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Tips for Managing Long-Distance Medical Family Relationships by Wenny Lin, PhD

At our wedding, my partner gave a speech that recounted the approximately 50 flights we’d taken to visit each other during the five years of our relationship spent long-distance. Even after we got married, we continued living in different states for another year while he finished his PhD and I completed my postdoctoral fellowship. 

Finally, after he started medical school on the opposite coast, I found a new job located in the same area so we could live together. Given my experience with being in a long-distance relationship, I can certainly empathize with medical families that decide to spend some time living apart. 

Medical families might consider a long-distance living situation for a number of reasons. The most common reasons are likely training or career requirements and family needs. These long-distance arrangements are not easy, and this article provides tips for medical families to thrive in these situations.

Making the Decision to Be A Long-Distance Medical Family

The decision to be long-distance temporarily is never taken lightly, but it can be done successfully with careful planning and communication. The important questions to consider when shifting to a long-distance relationship include: 

1. How long will the separation be?

2. How will this decision affect your spouse/partner and children?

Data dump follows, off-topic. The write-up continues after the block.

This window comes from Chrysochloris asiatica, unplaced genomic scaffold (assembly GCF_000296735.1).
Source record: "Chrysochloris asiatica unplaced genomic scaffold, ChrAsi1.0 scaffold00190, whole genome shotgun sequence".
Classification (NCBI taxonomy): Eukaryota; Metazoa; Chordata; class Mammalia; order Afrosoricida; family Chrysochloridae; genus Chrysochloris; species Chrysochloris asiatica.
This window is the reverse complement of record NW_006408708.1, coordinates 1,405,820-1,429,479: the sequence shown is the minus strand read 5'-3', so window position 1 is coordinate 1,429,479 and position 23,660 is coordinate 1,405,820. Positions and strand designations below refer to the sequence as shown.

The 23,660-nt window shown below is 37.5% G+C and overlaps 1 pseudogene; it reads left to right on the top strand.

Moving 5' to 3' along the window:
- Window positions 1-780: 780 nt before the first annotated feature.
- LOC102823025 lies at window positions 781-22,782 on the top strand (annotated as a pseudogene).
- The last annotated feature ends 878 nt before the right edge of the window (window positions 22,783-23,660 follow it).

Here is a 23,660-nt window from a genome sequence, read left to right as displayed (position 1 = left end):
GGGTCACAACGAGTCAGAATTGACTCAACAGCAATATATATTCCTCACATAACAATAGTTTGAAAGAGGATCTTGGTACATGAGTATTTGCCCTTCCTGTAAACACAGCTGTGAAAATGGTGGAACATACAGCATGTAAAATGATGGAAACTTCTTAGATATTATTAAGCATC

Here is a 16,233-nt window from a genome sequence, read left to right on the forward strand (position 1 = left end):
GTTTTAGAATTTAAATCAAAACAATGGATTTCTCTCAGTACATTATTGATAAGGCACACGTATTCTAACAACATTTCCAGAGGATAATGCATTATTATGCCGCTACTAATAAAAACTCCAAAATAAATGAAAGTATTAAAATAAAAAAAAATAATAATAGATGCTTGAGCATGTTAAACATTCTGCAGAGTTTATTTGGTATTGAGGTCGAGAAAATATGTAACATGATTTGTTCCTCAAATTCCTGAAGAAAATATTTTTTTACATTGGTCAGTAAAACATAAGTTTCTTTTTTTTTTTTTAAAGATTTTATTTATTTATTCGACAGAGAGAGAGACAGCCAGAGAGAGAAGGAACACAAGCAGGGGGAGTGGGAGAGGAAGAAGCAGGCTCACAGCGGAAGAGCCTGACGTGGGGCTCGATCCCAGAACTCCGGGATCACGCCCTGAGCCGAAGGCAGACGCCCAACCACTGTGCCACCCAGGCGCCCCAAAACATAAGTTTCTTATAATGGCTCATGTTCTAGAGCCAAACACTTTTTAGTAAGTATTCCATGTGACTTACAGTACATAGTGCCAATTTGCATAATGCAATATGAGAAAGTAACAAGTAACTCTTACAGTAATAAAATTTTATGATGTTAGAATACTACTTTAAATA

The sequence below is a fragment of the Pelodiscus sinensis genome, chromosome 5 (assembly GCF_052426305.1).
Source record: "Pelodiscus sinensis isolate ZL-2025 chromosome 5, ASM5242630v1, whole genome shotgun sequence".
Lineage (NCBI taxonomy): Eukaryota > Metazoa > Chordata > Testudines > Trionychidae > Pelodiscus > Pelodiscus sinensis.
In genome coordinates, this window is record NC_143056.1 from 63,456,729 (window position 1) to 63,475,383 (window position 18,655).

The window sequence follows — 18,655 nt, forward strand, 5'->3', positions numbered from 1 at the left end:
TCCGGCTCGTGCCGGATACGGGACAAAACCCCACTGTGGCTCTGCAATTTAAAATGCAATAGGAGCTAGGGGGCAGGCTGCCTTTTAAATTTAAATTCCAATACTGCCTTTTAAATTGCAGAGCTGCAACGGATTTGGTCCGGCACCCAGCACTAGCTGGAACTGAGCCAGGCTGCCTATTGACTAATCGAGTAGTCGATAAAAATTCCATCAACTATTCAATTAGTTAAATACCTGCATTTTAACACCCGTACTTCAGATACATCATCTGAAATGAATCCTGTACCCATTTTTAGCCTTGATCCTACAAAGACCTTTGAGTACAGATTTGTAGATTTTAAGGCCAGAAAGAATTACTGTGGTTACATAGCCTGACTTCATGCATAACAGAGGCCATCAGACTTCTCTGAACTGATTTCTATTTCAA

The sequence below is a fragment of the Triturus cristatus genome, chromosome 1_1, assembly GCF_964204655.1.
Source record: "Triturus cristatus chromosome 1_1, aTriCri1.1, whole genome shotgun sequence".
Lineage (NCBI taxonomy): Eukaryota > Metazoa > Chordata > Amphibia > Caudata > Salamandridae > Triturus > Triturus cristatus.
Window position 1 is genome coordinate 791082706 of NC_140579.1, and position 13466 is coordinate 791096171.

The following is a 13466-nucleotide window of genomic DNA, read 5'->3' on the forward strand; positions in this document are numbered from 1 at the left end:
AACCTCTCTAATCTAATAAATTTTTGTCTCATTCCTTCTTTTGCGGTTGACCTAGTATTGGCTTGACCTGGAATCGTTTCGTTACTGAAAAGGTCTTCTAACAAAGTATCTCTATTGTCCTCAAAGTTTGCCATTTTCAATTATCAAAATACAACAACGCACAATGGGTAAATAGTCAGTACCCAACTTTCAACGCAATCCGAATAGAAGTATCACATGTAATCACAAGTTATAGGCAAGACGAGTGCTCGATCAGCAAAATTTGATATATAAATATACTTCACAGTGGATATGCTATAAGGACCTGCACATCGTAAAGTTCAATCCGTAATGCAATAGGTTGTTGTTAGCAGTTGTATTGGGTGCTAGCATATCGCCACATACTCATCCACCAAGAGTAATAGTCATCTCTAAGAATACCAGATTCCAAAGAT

3. Can you afford to maintain two households? What adjustments will be necessary from a financial standpoint?

4. How often can you realistically visit each other? What mode of transportation will be used to travel between homes?

5. Will living apart cause tension or problems between you and your partner? How will you maintain the relationship while separated?

Most of the time, there is no right or wrong decision for whether to be in a long-distance medical family relationship. There are likely both advantages and disadvantages to every option. Your ultimate decision may not be the choice that another medical family is willing or able to choose.

Tips for thriving in a long-distance medical family relationship

As my partner completes his residency this year and looks forward to starting fellowship, we are contemplating another temporary long-distance separation. This time, however, we have a son who has become accustomed to dad doing bedtime during this last year of residency. 

Therefore, on top of managing the logistics of two households, we’re also devising ways to maintain our connection to each other, even if we cannot be physically together. We’ve discussed recording videos for our son to watch when dad is still working in a different time zone during his bedtime.

Just because I’ve done many years of a long-distance relationship doesn’t mean that this next phase will be any easier. However, I know that I can use our prior experience to plan ahead. 

Here are some tips for thriving in a long-distance medical family relationship:

1. Maintaining Connection

Long-distance arrangements can be difficult for both partners and families. It is important to find ways to stay connected despite the physical separation. Here are some methods to stay connected:

  • Stay in touch regularly. Whether it’s through text, email, video chat, or good old-fashioned phone calls, make a point to stay in touch with each other as often as possible. But also be realistic about the timing and frequency of communication. Some busy rotations might mean delayed responses.
  • Make time for regular reunions. Try to schedule periodic visits. Depending on the distance apart, these might be at shorter or longer intervals. If possible, see if some remote work can be negotiated with employers so that visits can be extended without having a negative impact on careers.